Actually the ponderings in this series are not new. Not too long ago in another post called "None But Jesus" I mused about this same topic. I was spurred on by a comment by Beatrix on a yahoo list I am on.
Still our god-imagery is rich in its diversity all around
the world. Perhaps there are many "faces" of God, as
some wise folk have suggested. I have followed the
Continuum of these faces come down through the
ages, but Jesus is ours!
Yesterday while poking around on an ecclectic website called the Reluctant Messenger....a site I am going to post about...I came upon the following
Is Krishna also Christ?The Master seemed delighted as he started instructing Chester. "In the Bhagavad-Gita, we learn that Krishna created everything and sustains all things by his glory. Chapter 9 teaches that the entire material universe is created, prevaded, maintained and sustained by him. In Chapter 10 we learn that he is the source of everthing and that all existence is because of Lord Krishna. '... I am the seed of all creatures; nothing animate or inanimate could exist without me.'
In John 1 of the Christian New Testament we are taught that 'In the beginning was the Word, and the Word was with God, and the Word was God. The same was in the beginning with God. All things were made by him; and without him was not any thing made that was made.... And the Word was made flesh, and dwelt among us, (and we beheld his glory, the glory as of the only begotten of the Father,) full of grace and truth .... grace and truth came by Jesus Christ.'
We also learn in the Bhagavad-Gita that total devotion to Krishna will allow man to achieve eternal life and never know death again.
In the New Testament we learn that Christ is the the only way. '...that whosoever believeth in Christ should not perish, but have everlasting life.'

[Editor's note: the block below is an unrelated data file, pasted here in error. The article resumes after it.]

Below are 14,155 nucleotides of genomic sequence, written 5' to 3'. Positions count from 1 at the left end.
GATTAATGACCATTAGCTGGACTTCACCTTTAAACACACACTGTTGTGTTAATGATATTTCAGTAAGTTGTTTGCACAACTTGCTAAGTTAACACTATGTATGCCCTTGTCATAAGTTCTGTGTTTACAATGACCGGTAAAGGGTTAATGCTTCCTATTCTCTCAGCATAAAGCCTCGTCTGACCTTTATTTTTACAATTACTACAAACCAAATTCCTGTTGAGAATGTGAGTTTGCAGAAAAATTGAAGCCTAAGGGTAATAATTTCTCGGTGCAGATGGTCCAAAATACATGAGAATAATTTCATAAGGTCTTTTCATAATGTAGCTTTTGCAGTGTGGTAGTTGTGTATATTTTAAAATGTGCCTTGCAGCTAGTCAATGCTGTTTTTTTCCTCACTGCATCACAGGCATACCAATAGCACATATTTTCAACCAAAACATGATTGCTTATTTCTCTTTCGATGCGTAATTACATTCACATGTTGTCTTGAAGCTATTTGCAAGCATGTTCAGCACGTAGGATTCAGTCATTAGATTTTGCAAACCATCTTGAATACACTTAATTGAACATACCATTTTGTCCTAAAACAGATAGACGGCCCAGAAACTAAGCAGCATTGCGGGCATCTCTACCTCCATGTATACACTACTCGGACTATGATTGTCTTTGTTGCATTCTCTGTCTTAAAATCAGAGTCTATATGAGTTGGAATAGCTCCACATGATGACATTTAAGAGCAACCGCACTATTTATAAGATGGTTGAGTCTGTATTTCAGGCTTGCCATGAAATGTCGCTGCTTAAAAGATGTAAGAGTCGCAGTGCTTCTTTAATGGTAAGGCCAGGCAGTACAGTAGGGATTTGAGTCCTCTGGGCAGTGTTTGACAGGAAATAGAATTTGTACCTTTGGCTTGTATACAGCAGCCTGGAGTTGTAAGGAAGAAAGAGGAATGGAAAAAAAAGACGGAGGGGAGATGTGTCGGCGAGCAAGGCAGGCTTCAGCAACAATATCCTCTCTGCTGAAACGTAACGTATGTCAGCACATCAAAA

What does your logic tell you about this paradox?" The Master waited.
Chester licked his lips. "Here are two different religions revealing to us the creator of all things who, is also the way to achieve eternal life. Either one is a fraud or both are the same holy manifestation recorded at different times from two different cultural and historical viewpoints. The logic is clear and simple."
The Master announced, "The Krishna of Ancient Hinduism is the Christ of Christianity. Christ comes from the Greek word Christos, and Christos is the Greek version of the word Krishna. When an Indian person calls on Krishna, he often says "Krista." Krishna is a Sanskrit word meaning the object of attraction." So when we address God as "Christ," "Krista," or "Krishna," we indicate the same all-attractive Supreme Personality of Godhead. When Jesus said, "Our father, who art in heaven, hallowed be Thy name," that name of God was Krista or Krishna. "Christ" is simply another way of saying "Krista," and "Krista" is another way of pronouncing Krishna."
How does that fit with what Beatrix had to say about the faces of God down through the ages? But Jesus is ours!!
I do think there are "many faces of God" down through the ages...and...I don't quite know how to reconcile these many faces with the Bible's clear teaching that Jesus is the name above all names. I don't discount the path to God others follow....around the world and down through the ages....but for me...Jesus is the way.
The other night while clicking here and there, I stopped off at my playlists on You Tube. I have several Alan Jackson videos saved because....yes....I really like country music and I really like Alan Jackson. Among them is his rendition of "I Love To Tell The Story"....
The lyrics to the first verse are:
I love to tell the story of unseen things above,
Of Jesus and his glory, of Jesus and his love.
I love to tell the story, because I know 'tis true;
It satisfies my longings as nothing else can do.
Which is sort of what the comment "but Jesus is ours" means to me. There are other faces of God down through the ages...but Jesus is ours and "he satisfies my longings as nothing else can do." He does. While I might read the words of and about Krishna (which I have not yet...but intend to do so eventually) and I might find wisdom and truth there...and it might enhance...strengthen my relationship with and understanding of God...it's just not the same as when I read the words of the Gospels.
There are four verses to the song..and I like them all...but especially the first...and the last:
And when, in scenes of glory, I sing the new, new song,
'Twill be the old, old story that I have loved so long.